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HSV Encephalitis

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HSV Encephalitis, Herpes Simplex Encephalitis

  • Epidemiology
  1. Most common cause of sporadic focal Encephalitis (1 per 250,000)
  2. HSV is responsible for 10% of Encephalitis cases
  3. Newborns: Onset 2-30 days after delivery
  4. Bimodal distribution of onset
    1. Age under 20 years old (33% of cases)
    2. Age over 50 years old (>50% of cases)
  • Etiology
  1. Adults
    1. Herpes Simplex Virus Type I
    2. Herpes Simplex Virus Type II (rare)
  2. Neonates
    1. See Neonatal HSV
    2. Perinatal Herpes Simplex Virus Type II transmission
  • Pathophysiology
  1. Encephalitis (brain inflammation)
  2. HSV Encephalitis causes inflammation, Hemorrhage and edema
  3. Results in brain necrosis and liquefaction
  4. Destructive lesions by HSV infection
    1. Inferior Frontal Lobe
    2. Anterior Temporal Lobe
  • Precautions
  1. Fever, Headache and neurologic abnormalities should prompt evaluation for Encephalitis
  2. Worse outcomes with delayed diagnosis
  3. Cryptic presentations
    1. Skin vessicles may be absent
    2. Nuchal Rigidity may be absent
    3. Fever alone may be only presenting finding
    4. Neurologic changes may be subtle (mild behavior change or mild cognitive deficits)
  • Symptoms
  1. Fever
  2. Headache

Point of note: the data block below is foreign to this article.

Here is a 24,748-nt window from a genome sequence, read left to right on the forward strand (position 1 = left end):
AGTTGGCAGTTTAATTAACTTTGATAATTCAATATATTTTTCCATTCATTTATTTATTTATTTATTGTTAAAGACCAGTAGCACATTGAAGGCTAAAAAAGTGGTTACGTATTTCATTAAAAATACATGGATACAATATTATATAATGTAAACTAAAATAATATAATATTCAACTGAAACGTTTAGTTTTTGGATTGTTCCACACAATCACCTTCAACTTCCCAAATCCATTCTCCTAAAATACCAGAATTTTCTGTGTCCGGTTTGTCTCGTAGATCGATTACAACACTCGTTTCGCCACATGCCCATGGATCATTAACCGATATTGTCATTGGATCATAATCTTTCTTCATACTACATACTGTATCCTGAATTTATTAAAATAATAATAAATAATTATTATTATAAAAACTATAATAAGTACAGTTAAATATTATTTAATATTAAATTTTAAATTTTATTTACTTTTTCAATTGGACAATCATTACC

3. Irritability and decreased feeding in newborns
  4. Lethargy
  5. Tremors
  6. Focal Seizures
  7. Ataxia
  8. Vomiting
  9. Dysphagia
  10. Altered Mental Status
    1. Behavioral changes
    2. Memory changes
    3. Personality Changes
  • Labs
  1. See Encephalitis
  2. Lumbar Puncture for CSF
    1. CSF PCR for HSV (gold standard)
      1. Test Sensitivity: 95%
      2. False negatives occur in first 12 hours and after 10 days
    2. CSF Cell Count
      1. Test Sensitivity: 95% for Pleocytosis at 10-200 cells
      2. Predominantly Lymphocytosis or monocytosis
      3. Xanthochromia and Red Blood Cells may be present
    3. CSF Protein
      1. Increased to 100 mg/dl in 80% of cases
    4. CSF Glucose
      1. Normal to low
  • Diagnosis
  1. MRI Head imaging
    1. MRI is preferred over CT Head (CT Head is typically normal in first 5 days)
    2. Diffuse edema
    3. Medial temporal and inferior Frontal Lobe necrotic changes on imaging
      1. T1 weighted images - hypointensity
      2. T2 weighted images - hyperintensity
  2. Electroencephalogram (EEG)
    1. Findings localize to frontal and Temporal Lobe
    2. Periodic sharp wave activity temporally
    3. Background of focal or diffuse slowing
  • Management
  1. See Encephalitis
  2. Acyclovir
    1. Dose (adjust for decreased Renal Function)
      1. Age under 12 years: 20 mg/kg IV every 8 hours
      2. Age over 12 years: 12.5 mg/kg IV every 8 hours
    2. Duration: 14-21 days (or until HSV Encephalitis is excluded)
    3. Directions: Give dose over 60 minutes
    4. Start early, empirically, as soon as diagnosis is considered possible, to maximize best possible outcome
      1. Initially, Acyclovir is also added to Meningitis antibiotic regimen until HSV Encephalitis is excluded
  • Complications
  • Prognosis
  1. Mortality: 10-40%
    1. Acyclovir has reduced mortality from >70% to <20%
  2. High risk of severe residual neurologic deficit
  • References
  1. Claudius in Majoewsky (2012) EM:Rap 12(11): 7-8
  2. Fuchs and Yamamoto (2012) APLS, Jones and Bartlett, Burlington, p. 180-3
  3. Herbert and Jhun in Herbert (2014) EM:Rap 14(12):12